I have to mention the sound before I go any further. INCREDIBLE. I don't know if the Academy would give any Oscars to this kind of movie, but they definitely should in this category. It would be well-deserved. I was blown away by it, and there isn't even a musical score in the whole thing! Obviously they wanted to keep the reality level high and not add a score to what's supposed to be a home movie. I didn't miss the music that much, and with the absence of music the other sounds were brought to the forefront, making them amazingly real. Kudos to the sound people who worked on this film.
Some might see this as a monster movie dressed up in a new style, but Cloverfield is so much more than that. In our YouTube-obsessed society, the relationships of the characters in this movie hit home with us in ways that big budget blockbusters could never dream of evoking. Watching these people through the lens of their own camera places them on an equal playing field with us (the audience) because we all come across video like that on a daily basis, either through filming it ourselves or watching our friends' videos online. Michael Bay movies could never get that type of intimacy with their characters, simply because of the way they are presented visually on the screen. In the scene where the Statue of Liberty head lands in the street, do people run away screaming? No, they bust out their cell phones and snap pictures of it, just like all of us probably would if we were there. In Cloverfield, we feel like we've stumbled into Rob's party ourselves, an uninvited guest just checking things out and riding along with Hud, our narrator. When things get crazy, we feel like part of the group, trying to survive and making sure all our new friends are present and accounted for. We feel the losses that the main characters feel, even if we don't have a lot of backstory in order for us to relate to them.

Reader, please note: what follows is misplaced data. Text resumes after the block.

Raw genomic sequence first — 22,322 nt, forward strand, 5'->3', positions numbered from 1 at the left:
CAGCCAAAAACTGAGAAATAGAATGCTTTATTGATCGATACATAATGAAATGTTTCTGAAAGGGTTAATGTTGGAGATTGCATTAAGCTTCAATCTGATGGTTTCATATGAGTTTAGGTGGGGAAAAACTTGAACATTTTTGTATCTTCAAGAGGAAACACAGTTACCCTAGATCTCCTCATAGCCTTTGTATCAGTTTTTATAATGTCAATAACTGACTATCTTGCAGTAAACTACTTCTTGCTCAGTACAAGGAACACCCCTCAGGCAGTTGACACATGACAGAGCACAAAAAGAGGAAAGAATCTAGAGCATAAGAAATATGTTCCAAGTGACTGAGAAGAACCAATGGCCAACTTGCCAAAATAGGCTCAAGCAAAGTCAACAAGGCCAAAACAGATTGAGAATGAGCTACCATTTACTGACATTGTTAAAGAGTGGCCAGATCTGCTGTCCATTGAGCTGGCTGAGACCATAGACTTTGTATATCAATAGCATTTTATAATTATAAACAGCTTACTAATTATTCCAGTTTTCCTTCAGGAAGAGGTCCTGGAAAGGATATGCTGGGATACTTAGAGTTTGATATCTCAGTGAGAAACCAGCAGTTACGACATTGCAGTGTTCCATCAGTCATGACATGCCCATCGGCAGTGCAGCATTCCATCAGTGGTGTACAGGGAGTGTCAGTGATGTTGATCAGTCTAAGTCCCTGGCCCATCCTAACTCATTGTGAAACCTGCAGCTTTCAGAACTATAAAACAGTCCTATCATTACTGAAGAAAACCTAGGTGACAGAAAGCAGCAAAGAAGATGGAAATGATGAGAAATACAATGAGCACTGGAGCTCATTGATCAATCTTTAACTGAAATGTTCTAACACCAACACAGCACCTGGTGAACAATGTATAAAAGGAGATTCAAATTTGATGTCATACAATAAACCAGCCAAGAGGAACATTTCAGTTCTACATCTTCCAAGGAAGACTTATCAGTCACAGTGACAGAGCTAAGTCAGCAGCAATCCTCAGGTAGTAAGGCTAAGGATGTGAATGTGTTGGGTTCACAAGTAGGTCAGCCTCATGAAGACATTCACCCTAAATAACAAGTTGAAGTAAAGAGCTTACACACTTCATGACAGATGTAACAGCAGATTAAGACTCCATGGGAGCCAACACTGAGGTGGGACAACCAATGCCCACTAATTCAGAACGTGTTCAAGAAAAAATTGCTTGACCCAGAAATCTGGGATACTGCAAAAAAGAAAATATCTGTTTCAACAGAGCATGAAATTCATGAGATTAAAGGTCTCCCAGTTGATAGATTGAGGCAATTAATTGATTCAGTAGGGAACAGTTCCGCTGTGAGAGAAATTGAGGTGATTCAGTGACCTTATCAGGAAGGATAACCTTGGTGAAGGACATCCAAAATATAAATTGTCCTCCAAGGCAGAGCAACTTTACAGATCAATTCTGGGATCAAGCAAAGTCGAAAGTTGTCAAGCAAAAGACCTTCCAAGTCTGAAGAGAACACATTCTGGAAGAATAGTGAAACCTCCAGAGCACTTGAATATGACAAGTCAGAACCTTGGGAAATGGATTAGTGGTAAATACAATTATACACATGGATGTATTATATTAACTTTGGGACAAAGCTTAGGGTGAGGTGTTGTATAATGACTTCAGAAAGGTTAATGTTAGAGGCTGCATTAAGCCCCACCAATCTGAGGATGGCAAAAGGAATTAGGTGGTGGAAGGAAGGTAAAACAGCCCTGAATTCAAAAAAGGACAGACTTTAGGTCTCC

In reality, we all can relate to these characters, whether we want to admit it or not. While we all may not be rich, white, upper class Manhattan-ites rubbing shoulders in a high rise overlooking the big city, we DO know what Cloverfield is really about. It's about 9/11. This whole movie is about September 11th, 2001. And you know what? I'm OK with that. For a while, I was disgusted with movies that depicted those events on screen.* I thought they were released "too soon." But now, almost seven years later, I think we can finally accept that time in our history and examine how it continues to affect us today. This film perfectly encapsulates those feelings that we had back in 2001: feelings of anguish, fear, shock, disbelief, and pent-up anger at those responsible, among others. Cloverfield captures our society's anxiety with relentless zeal and doesn't apologize for it. We can "relate" so easily to the characters in the movie because they don't really DO anything for the first half hour - except party, have fun, complain about relationship issues, and other things that aren't remotely important in the scheme of things. We do this crap every day. And then, out of nowhere, they are shocked by the most inconceivable of events taking place on their turf, with no preparation time or countdown: it just - happened, and there's no going back. Sound familiar? I also enjoyed Hud posing his theories about what the monster could be and where it could have come from, asking if the government was responsible (a pretty obvious metaphor for the conspiracy theories that state the U.S. government planned 9/11).